The question of how to squeeze $400 billion out of national-security spending has taken on greater intensity in recent weeks. Senior defense officials, both outgoing Secretary of Defense Robert Gates and the incoming Leon Panetta have spoken out against “salami-slicing” defense programs (that is, taking a little bit from everything). Both they and the Chairman of the Joint Chiefs of Staff, Admiral Michael Mullen, have warned that hard decisions will need to be made and that force structure cuts will result in a military that is less capable.
In an era of uncertainty, increasing technology proliferation, the rise of new regional powers and the emergence of new types of threats it cannot be said that the U.S. does not need a capable military. Only on the political fringes, marked by the coinciding views of Ron Paul and Barney Frank regarding U.S. security policy and military requirements, is there anyone arguing for U.S. isolationism. Since the end of the Cold War, administrations of all stripes have found the U.S. military to be an extremely useful instrument and they have employed it frequently in peace and war.
The choice that confronts U.S. leaders is simple. One choice is to maintain a large military with lots of people but that must skimp on investments and, hence, increasingly will be obsolescing and weaker. This is a military that will be able to deploy large numbers of forces for protracted periods of time to conduct irregular warfare, stability and nation-building activities and humanitarian operations. Against less capable adversaries, such as Libya and even Iraq, it should continue to do rather well.
But modernization would have to be all but eliminated under this approach. This means that the military will increasingly fall behind in critical areas such as air dominance, missile defense, ASW, electronic warfare and ISR. Perhaps there would be sufficient resources to reset existing platform. In essence, the U.S. military would increasingly look to our European allies. How’s that working out?
The other path is to shrink the size of the military, reducing personnel, in particular, but also infrastructure while maintaining a relatively high level of investment in weapons systems, rapid logistics, ISR, cyber and training. It would not have the capability for protracted, large scale, ground-centric operations. But it would be able to fight and win any prospective medium to high-end conflict, possibly even two. It would make use of advanced stealth, precision weapons, directed energy systems, high end electronic warfare capabilities, multispectral ISR, undersea warfare and cyber operations to overwhelm an adversary. There would be full investment in the F-35, a new strategic bomber, theater and strategic missile defenses, unmanned aerial systems such as Predator and Global Hawk and even stealthy follow-ons and space systems.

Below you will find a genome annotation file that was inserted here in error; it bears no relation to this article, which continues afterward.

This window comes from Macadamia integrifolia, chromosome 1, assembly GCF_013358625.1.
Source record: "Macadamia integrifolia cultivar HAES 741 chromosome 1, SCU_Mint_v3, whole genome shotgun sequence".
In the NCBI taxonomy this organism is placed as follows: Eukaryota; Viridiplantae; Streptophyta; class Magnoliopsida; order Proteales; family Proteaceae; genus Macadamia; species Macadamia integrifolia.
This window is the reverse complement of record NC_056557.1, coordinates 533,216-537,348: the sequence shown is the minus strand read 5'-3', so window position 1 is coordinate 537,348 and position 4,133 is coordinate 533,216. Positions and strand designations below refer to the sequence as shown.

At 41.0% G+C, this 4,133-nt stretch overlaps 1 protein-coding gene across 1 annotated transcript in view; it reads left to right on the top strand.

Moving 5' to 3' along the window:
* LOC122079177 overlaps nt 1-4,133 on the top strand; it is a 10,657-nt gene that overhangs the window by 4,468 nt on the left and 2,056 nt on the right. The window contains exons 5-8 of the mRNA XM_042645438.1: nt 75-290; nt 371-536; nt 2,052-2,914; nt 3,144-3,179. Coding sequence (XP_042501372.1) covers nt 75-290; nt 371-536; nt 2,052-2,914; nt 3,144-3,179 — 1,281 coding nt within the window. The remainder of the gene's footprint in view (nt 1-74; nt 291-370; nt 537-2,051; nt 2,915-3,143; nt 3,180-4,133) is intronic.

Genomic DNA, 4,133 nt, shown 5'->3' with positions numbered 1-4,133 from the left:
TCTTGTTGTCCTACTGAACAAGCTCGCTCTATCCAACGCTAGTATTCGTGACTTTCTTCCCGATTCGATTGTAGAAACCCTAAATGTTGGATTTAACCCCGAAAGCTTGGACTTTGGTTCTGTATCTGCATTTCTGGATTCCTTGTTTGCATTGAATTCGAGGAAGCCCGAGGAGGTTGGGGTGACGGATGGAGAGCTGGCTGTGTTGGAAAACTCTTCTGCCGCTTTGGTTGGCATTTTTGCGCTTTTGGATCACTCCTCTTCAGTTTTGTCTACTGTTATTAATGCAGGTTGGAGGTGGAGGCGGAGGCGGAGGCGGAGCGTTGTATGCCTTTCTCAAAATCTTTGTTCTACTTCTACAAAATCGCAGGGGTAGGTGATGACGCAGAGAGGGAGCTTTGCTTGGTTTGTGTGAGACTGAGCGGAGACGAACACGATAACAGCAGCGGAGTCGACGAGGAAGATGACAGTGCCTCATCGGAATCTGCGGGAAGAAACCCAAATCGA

Taking the first path has additional long-term consequences. In particular, the industrial base to support a modern military will erode. So too will the technology base to maintain advanced systems. As a result, should a greater than expected threat emerge, the military may be unable to equip itself with equal or better weapons.
Taking the second path has the downside of limiting the number of places and ways the U.S. military can be employed. However, the industrial and human capacity would exist to ramp back up if the situation warranted. Moreover, there would be a reduced risk that any prospective adversary would be able to technologically leap ahead.
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